LIVINGSTON COUNTY – At the south end of Letchworth State Park on Wednesday, a man took his camera into the woods. The birds are breeding, the flowers blooming, and waters moving deep within the layers of shale in the park. Everything is passionately springing to life.
The man’s name is Ken Wallace, one of the park’s most frequent and devoted visitors. He saw quite a few animals who seemed either unaware or undisturbed by him that morning. Looking down, he saw songbird feathers on the ground, usually a sign that a predator has killed a bird. Then he had the odd feeling that he was not alone.
“Have you ever had that feeling that you are being watched? Well I did and when I looked up, about eight feet above my head sat an owl,” said Wallace. “I’m here to tell you that you will never win a staring contest with one of these guys! I stealthily reached for my camera and snapped off a couple of shots before I left him alone.”
It was a baby barred owl, the author of one of America’s most unmistakable nighttime sounds. Its haunting “who-cooks-for-you” call reverberates in forests across North America.
Wallace watched the owl, and the owl watched back, likely with a belly full of songbird.
“I was careful not to disturb him and as I looked back as I walked away his gaze never left me,” said Wallace. “I think we were both fascinated by each other’s presence.”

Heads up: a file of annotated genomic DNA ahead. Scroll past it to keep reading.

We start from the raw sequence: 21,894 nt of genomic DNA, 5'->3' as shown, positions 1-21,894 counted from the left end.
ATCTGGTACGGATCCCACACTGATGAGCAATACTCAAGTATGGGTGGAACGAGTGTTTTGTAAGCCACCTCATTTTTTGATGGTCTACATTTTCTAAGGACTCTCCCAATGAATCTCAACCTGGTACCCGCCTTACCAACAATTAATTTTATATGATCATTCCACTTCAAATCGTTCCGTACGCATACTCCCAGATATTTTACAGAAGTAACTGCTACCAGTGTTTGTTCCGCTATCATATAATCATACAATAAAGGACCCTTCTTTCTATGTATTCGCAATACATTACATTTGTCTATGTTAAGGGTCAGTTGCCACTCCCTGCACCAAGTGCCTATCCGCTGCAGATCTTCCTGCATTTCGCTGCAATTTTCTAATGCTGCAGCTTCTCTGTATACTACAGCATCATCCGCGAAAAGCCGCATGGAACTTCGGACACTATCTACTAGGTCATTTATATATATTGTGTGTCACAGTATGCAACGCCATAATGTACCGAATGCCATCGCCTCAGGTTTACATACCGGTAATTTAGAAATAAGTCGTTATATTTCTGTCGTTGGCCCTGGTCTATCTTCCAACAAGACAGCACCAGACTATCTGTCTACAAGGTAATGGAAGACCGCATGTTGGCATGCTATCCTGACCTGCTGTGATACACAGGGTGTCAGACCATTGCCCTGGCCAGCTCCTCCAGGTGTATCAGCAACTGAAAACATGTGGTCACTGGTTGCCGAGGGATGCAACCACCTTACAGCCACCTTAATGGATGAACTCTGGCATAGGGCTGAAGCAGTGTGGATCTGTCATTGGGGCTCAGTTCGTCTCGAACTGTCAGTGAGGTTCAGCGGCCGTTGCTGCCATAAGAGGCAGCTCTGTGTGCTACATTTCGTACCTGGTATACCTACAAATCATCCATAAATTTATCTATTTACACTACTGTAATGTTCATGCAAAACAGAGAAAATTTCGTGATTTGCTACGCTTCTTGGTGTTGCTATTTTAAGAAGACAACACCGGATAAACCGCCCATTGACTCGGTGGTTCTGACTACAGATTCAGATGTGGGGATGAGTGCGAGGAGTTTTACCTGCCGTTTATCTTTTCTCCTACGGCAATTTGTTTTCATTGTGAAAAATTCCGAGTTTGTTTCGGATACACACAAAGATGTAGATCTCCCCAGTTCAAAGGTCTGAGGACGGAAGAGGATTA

After posting the photos to Facebook, others began commenting to identify the young owl and share other photos of owls they have encountered in their adventures.
According to the New York State Department of Environmental Conservation, barred owls typically nest in cavities or take over old hawk, squirrel or crow nests. They begin to court in February and breed from March to August. Normally, two to four eggs are laid, which hatch in about a month.
When the young leave the nest, at about four weeks, they cannot fly, but crawl among the branches using their beaks and talons.
Parent barred owls care for the young for at least four months, much longer than most other owls. The songbird that the baby owl ate may have been caught by a parent and brought to the young one.
Once their primary flight feathers grow in at about 35 to 40 days, they look like fully adult owls and take off.
Young tend to settle within a few miles of their parents’ territory. Pairs mate for life, and territories and nest sites are maintained for many years.